Miller Park, soon to be the new home of the Milwaukee Brewers, will feature retractable roof sections that unfold, like the petals of a fan, on tracks set atop a 1,050-foot-long curved concrete beam system. Project engineers chose cast-in-place concrete rather than steel for the curved beams for reasons of economy, simplicity, and aesthetics.

The concrete track-beam system is supported 150 feet above grade by eight steel towers at 150-foot centers, and the beams will span these towers without intermediate support. To achieve the required rigidity, the track-beam system's individual curved girders are 16 feet deep and 30 to 36 inches wide. Each moving roof section rides on its own girder. The curving girders are intersected every 12 to 16 feet by 18-inch-thick, 16-foot-deep connector beams.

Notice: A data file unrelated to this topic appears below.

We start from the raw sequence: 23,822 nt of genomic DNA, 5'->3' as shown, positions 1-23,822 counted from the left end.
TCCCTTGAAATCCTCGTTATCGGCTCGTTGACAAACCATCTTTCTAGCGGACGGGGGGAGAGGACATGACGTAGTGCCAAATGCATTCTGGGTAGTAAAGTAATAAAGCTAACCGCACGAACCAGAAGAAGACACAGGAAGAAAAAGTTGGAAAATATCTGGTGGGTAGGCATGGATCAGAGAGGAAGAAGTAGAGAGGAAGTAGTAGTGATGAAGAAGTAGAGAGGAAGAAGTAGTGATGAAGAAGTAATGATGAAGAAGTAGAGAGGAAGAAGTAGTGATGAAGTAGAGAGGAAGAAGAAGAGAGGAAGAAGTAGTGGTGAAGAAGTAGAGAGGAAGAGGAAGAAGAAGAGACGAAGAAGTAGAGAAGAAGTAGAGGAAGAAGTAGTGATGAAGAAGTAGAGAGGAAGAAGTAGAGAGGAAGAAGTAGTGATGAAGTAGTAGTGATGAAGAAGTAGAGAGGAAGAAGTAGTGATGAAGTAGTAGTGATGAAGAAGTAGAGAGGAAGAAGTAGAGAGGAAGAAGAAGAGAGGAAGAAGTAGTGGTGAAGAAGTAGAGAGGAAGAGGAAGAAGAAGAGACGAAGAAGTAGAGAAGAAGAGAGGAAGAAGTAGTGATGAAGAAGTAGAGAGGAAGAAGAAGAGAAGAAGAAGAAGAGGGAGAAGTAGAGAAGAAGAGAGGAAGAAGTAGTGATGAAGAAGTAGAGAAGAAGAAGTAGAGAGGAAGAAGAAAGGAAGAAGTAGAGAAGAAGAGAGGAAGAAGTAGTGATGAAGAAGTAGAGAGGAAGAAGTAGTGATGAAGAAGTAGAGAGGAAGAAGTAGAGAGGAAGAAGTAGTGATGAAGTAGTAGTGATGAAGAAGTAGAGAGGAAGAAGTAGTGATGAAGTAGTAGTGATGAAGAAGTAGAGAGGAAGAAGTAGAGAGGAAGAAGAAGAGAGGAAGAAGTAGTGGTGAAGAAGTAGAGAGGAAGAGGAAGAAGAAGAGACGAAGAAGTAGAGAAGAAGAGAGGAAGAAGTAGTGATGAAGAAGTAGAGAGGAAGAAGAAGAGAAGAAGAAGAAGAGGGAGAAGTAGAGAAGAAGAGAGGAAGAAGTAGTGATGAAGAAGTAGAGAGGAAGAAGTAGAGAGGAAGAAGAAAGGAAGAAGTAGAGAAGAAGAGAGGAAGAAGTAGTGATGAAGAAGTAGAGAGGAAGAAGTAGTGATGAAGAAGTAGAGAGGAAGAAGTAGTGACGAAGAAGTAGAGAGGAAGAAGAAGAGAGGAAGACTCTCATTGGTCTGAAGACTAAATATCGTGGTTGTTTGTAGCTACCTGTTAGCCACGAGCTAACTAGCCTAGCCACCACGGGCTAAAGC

The curved concrete girders are being cast in heavy-duty steel forms supported by trusses 150 feet above grade. Each form consists of stacked gangs of two 8-foot-high panels, along with filler pieces and corners. Panel lengths vary from 1 to 8 feet. Girder cross sections are all rectangular. However, the girders are not concentric, and the voids shaped by their intersection with the transverse connector beams are different sizes. Moreover, many of the corners are not right angles. Thus, the forms must be modified for each pour with different sizes of steel fillers. Workers lower the forms to the ground after each pour to modify them, and then lift them back up to their new locations.